But people (mom included) are often so busy thinking of all the things a mom is “supposed” to be doing that they forget to check in with her about reality.

Postpartum conditions can manifest in different ways, so many women don’t even know they have them. Chrissy Teigen recently wrote a piece for Glamour detailing her experience. In the essay, she describes the physical pain in her wrists that she now knows was postpartum depression. She made sure to point out that even with access to the best doctors, she still struggled to discover what was going on and recover from it.

For me, it was anxiety with symptoms that ended up looking a lot like depression. But it was more the worry that was really hindering me. Constant worry.

I didn’t want to leave my baby with anyone. Therefore, I didn’t get out much. When I did leave I had BAD anxiety that she would need me and I wouldn’t be there.

I also worried about my physical appearance. Before pregnancy, I was rarely self-conscious about the way my body I looked. But even my face was different now. My hair began falling out on both sides of my forehead. I have dark eye circles genetically, but these were darker. My tummy certainly didn’t just “go right back down” like people insisted it would. And my hips? Yeah, those will never be the same.

Not only was I lost emotionally, but my physical state felt foreign, too. Not feeling like myself made all of my relationships harder. I tried to be as upfront as possible with loved ones, but I wasn’t in the right state of mind to properly communicate how much I was hurting inside. And I also couldn’t see any clear steps to feeling better (something highly out of character for me).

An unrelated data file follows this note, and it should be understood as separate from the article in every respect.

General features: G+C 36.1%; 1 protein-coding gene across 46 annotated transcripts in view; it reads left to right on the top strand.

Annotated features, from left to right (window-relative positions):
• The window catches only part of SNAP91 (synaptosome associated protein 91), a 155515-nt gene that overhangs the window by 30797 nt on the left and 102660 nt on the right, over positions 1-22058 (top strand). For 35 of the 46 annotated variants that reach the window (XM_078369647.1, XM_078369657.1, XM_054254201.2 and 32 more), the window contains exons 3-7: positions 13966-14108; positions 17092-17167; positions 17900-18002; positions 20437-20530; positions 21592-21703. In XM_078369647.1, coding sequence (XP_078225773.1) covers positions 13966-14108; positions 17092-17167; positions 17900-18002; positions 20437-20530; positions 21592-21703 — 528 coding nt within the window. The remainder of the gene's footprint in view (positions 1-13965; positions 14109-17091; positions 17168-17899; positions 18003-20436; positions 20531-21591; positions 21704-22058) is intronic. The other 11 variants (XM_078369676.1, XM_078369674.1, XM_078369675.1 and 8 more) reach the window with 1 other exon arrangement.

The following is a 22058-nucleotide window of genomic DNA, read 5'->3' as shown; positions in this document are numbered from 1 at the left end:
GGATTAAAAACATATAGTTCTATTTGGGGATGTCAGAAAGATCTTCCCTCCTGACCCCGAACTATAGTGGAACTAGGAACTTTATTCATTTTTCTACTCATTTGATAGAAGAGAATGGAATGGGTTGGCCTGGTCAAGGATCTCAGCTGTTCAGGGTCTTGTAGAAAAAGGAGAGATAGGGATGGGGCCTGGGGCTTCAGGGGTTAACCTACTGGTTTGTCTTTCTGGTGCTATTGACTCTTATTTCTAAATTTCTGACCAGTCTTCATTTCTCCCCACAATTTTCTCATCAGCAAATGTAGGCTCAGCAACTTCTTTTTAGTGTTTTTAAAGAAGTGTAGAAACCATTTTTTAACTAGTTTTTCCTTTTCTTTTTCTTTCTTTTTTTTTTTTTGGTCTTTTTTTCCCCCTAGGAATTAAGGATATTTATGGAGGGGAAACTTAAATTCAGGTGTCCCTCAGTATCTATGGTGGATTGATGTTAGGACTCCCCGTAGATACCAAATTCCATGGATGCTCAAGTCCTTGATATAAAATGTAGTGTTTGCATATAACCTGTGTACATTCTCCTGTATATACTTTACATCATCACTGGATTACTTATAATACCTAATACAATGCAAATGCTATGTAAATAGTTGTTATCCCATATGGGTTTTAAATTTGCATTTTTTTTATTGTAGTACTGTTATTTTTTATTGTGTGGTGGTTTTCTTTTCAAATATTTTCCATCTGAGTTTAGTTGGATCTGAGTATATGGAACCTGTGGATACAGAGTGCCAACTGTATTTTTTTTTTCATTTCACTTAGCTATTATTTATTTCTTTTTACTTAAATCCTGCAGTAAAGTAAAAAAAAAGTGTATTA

My daughter turns 10 months old today and I’ve come a long way. I use a daily planner that doubles as a short form journal so I can remember special moments with her. I started eating better and drinking more water. I began communicating to my husband when I need a break. I held my daughter in front of the mirror and looked into her eyes trying to visualize myself as she sees me. I prayed for peace and direction.

Being a mom has taught me so many things about myself. Perhaps the most important is that we must stop expecting instant perfection. Or perfection at all for that matter.

Today, I am not myself again. I am a stronger, less perfect version.